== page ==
Isaiah Pead seeks to make up ground in Rams’ RB battle
ST. LOUIS — Isaiah Pead says he hasn’t been able to show it yet, the electricity and explosion, the speed and vision that made him a Cincinnati star.
“I don’t think my best abilities have came out, by any means,” he said Friday.
But the question about the running back St. Louis used its fourth draft pick on in 2012 is starting to change. It used to be, “When will Pead peak?” It’s shifting to, “Will he?”
With a less-than-stellar rookie season in the books and a rough start to his second year, Pead has work to do. Saturday’s preseason game against Green Bay offers his next opportunity to prove he should replace departed starter Steven Jackson instead of Daryl Richardson, who seems to be settling into the role.
“I think Daryl played really, really well last week,” Rams offensive coordinator Brian Schottenheimer said Thursday. “I think Isaiah’s definitely got to play some catch-up. But again, we’re not just looking at one game. He’s got a whole preseason to look at. We were very pleased with the way Daryl played last week. They’ve both done really well in practice. Would I say Daryl has the lead? Sure, but there’s a ways to go, and we expect good things from Isaiah this weekend.”
Richardson having a leg up on Pead has been a consistent theme since both running backs became Rams in 2012. St. Louis snagged Richardson from Abilene Christian with its last pick, the second-to-last in the entire draft. Richardson carried the ball 98 times for 475 yards in 2012. Pead totaled 10 touches for 54 yards.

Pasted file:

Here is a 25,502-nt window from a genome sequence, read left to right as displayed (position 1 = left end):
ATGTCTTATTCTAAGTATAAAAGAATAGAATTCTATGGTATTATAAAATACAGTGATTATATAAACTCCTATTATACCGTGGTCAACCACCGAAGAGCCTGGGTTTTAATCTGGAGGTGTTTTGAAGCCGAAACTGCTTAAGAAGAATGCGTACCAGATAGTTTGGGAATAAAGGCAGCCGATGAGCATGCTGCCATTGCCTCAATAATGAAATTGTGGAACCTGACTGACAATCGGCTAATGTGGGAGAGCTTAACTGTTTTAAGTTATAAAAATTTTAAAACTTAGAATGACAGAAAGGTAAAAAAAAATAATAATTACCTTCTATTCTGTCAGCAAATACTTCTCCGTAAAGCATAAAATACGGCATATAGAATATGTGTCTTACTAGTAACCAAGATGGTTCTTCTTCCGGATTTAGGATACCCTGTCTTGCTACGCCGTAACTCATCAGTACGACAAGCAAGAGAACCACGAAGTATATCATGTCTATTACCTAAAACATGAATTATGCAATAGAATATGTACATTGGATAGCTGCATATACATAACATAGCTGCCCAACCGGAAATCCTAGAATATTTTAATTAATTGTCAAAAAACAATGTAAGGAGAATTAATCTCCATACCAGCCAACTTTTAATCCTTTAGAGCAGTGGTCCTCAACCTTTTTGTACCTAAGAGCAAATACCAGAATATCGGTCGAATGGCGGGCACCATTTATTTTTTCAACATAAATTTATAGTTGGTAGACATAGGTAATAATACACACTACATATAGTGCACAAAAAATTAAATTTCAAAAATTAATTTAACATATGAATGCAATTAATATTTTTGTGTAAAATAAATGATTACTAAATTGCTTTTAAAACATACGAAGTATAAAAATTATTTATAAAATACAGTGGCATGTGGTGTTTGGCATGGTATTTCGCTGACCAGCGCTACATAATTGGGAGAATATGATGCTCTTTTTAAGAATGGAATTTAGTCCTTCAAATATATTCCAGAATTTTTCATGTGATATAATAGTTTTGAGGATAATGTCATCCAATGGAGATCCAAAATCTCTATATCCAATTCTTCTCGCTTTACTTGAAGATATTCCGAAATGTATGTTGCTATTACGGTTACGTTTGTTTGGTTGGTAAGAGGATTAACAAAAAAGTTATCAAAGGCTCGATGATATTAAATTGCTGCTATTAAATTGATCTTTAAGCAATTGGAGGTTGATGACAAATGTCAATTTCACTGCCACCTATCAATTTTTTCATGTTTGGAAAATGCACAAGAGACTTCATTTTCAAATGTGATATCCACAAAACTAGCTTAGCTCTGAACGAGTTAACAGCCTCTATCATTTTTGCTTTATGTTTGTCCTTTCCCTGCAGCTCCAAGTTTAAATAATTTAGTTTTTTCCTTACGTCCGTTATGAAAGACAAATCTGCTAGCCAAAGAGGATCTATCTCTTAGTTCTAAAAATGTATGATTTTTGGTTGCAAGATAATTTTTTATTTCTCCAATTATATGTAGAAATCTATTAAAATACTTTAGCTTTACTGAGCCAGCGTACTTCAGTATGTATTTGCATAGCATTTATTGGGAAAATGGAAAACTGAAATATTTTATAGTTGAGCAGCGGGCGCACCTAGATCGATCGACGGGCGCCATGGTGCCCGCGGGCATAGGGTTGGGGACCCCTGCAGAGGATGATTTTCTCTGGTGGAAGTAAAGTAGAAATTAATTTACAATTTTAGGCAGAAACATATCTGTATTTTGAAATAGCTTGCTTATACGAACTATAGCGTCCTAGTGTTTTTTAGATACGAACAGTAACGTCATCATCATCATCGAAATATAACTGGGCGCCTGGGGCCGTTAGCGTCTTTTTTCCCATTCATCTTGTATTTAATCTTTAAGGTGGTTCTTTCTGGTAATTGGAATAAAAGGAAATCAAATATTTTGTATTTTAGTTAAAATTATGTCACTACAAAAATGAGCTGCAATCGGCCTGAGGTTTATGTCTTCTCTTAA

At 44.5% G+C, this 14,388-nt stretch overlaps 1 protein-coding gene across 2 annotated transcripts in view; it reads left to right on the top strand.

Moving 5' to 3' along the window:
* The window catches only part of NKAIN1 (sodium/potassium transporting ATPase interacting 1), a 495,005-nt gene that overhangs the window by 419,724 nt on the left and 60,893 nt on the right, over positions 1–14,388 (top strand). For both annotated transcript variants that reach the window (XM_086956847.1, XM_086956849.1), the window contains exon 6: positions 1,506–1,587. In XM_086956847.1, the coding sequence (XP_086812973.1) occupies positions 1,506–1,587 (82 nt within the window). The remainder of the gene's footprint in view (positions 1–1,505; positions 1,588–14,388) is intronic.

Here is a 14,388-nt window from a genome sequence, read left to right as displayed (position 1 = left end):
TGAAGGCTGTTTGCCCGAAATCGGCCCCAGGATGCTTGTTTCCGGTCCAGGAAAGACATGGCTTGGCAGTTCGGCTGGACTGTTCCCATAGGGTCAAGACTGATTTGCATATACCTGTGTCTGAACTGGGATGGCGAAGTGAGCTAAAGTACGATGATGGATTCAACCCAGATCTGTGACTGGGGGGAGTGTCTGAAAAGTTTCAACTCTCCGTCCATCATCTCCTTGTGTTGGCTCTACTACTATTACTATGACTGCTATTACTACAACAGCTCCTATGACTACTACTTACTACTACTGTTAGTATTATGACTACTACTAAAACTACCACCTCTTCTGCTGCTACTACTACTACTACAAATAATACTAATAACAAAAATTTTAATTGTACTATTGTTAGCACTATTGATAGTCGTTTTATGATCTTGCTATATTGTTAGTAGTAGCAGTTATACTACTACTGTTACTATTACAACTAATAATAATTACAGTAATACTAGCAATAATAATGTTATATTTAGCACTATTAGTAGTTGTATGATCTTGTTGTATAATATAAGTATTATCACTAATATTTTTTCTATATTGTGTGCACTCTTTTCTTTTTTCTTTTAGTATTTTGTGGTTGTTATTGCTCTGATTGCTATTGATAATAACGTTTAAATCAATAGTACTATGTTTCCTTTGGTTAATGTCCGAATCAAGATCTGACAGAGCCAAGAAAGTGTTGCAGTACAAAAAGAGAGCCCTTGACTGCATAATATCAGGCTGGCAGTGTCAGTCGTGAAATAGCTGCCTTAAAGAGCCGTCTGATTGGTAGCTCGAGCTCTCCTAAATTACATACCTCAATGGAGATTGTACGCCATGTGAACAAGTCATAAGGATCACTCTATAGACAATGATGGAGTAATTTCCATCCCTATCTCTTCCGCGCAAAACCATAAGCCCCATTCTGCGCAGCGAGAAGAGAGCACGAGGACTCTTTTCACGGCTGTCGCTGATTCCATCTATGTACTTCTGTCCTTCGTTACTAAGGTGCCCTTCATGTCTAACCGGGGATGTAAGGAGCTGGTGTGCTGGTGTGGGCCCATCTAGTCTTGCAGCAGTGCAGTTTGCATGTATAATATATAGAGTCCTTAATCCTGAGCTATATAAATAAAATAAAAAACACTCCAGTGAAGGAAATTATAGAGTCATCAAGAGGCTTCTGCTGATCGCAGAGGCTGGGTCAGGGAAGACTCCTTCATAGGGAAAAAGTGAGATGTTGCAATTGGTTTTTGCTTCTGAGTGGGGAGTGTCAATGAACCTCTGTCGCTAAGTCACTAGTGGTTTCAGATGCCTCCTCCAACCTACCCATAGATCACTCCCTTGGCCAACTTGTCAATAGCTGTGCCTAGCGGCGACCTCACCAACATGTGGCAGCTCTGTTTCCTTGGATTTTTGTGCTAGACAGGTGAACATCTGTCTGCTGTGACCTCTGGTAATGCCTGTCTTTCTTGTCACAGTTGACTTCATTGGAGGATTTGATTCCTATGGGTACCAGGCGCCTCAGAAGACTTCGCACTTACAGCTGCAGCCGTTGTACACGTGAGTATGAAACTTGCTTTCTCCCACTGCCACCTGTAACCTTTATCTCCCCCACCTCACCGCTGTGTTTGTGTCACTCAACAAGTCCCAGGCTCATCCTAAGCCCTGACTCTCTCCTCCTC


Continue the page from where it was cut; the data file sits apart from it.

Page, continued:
This year’s camp offered a clean slate, one Pead put an early black mark on when the NFL suspended him for the season opener against Atlanta due to a substance abuse violation. While that misstep hasn’t limited his reps, his performance against the Cleveland Browns on Aug. 8 probably did. Pead carried the ball just three times, fumbling once.
“Obviously, he was disappointed last week in the fumble,” Schottenheimer said. “We talked about that with him. We said, ‘Hey, don’t let one play take away all the great things you’ve done.'”
“He’s still a young player. You’ve got to teach him. But build on the great things he’s doing out here on the practice field and carry that over to the field.”
Carrying it over has always been the issue for Pead. He says he feels he is still getting “a fair shake” in the battle for the starting position. But he will need to show what he can do — soon.
“I’m ready for the next game,” he said. “And I’m excited for it.”
Follow Ben Frederickson on Twitter (@Ben_Fred), or contact him at firstname.lastname@example.org.